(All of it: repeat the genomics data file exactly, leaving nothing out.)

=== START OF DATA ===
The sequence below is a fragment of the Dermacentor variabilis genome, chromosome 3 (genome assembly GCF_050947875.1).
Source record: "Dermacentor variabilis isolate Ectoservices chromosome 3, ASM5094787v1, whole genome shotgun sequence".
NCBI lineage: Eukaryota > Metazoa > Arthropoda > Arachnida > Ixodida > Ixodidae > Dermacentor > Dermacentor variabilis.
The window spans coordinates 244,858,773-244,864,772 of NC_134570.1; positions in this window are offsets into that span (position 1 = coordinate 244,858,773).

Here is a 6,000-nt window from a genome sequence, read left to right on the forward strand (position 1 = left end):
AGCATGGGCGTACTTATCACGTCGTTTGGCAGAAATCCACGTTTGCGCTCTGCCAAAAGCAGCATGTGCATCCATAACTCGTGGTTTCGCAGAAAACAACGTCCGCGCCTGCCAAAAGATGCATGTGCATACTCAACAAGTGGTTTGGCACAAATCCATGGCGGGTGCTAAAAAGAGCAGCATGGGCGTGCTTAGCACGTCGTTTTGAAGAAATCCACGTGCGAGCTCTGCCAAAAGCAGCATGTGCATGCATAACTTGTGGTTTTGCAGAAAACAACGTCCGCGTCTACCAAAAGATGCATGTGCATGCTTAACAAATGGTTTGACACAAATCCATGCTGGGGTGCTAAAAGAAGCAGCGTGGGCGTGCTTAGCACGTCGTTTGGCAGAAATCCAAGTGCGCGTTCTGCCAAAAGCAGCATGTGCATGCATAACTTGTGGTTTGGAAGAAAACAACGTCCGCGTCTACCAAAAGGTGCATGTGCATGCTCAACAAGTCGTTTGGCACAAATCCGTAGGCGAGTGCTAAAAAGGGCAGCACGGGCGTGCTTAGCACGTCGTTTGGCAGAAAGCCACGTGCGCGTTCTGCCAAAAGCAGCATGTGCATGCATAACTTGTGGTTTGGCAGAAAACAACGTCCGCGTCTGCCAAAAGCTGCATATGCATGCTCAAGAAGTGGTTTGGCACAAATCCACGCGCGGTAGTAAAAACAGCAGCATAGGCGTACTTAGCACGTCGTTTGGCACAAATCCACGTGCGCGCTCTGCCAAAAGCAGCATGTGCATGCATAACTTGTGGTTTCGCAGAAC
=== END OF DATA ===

The sequence below is a fragment of the Dermacentor variabilis genome, chromosome 3 (genome assembly GCF_050947875.1).
Source record: "Dermacentor variabilis isolate Ectoservices chromosome 3, ASM5094787v1, whole genome shotgun sequence".
NCBI lineage: Eukaryota > Metazoa > Arthropoda > Arachnida > Ixodida > Ixodidae > Dermacentor > Dermacentor variabilis.
The window spans coordinates 244,858,773-244,864,772 of NC_134570.1; positions in this window are offsets into that span (position 1 = coordinate 244,858,773).

Here is a 6,000-nt window from a genome sequence, read left to right on the forward strand (position 1 = left end):
AGCATGGGCGTACTTATCACGTCGTTTGGCAGAAATCCACGTTTGCGCTCTGCCAAAAGCAGCATGTGCATCCATAACTCGTGGTTTCGCAGAAAACAACGTCCGCGCCTGCCAAAAGATGCATGTGCATACTCAACAAGTGGTTTGGCACAAATCCATGGCGGGTGCTAAAAAGAGCAGCATGGGCGTGCTTAGCACGTCGTTTTGAAGAAATCCACGTGCGAGCTCTGCCAAAAGCAGCATGTGCATGCATAACTTGTGGTTTTGCAGAAAACAACGTCCGCGTCTACCAAAAGATGCATGTGCATGCTTAACAAATGGTTTGACACAAATCCATGCTGGGGTGCTAAAAGAAGCAGCGTGGGCGTGCTTAGCACGTCGTTTGGCAGAAATCCAAGTGCGCGTTCTGCCAAAAGCAGCATGTGCATGCATAACTTGTGGTTTGGAAGAAAACAACGTCCGCGTCTACCAAAAGGTGCATGTGCATGCTCAACAAGTCGTTTGGCACAAATCCGTAGGCGAGTGCTAAAAAGGGCAGCACGGGCGTGCTTAGCACGTCGTTTGGCAGAAAGCCACGTGCGCGTTCTGCCAAAAGCAGCATGTGCATGCATAACTTGTGGTTTGGCAGAAAACAACGTCCGCGTCTGCCAAAAGCTGCATATGCATGCTCAAGAAGTGGTTTGGCACAAATCCACGCGCGGTAGTAAAAACAGCAGCATAGGCGTACTTAGCACGTCGTTTGGCACAAATCCACGTGCGCGCTCTGCCAAAAGCAGCATGTGCATGCATAACTTGTGGTTTCGCAGAAC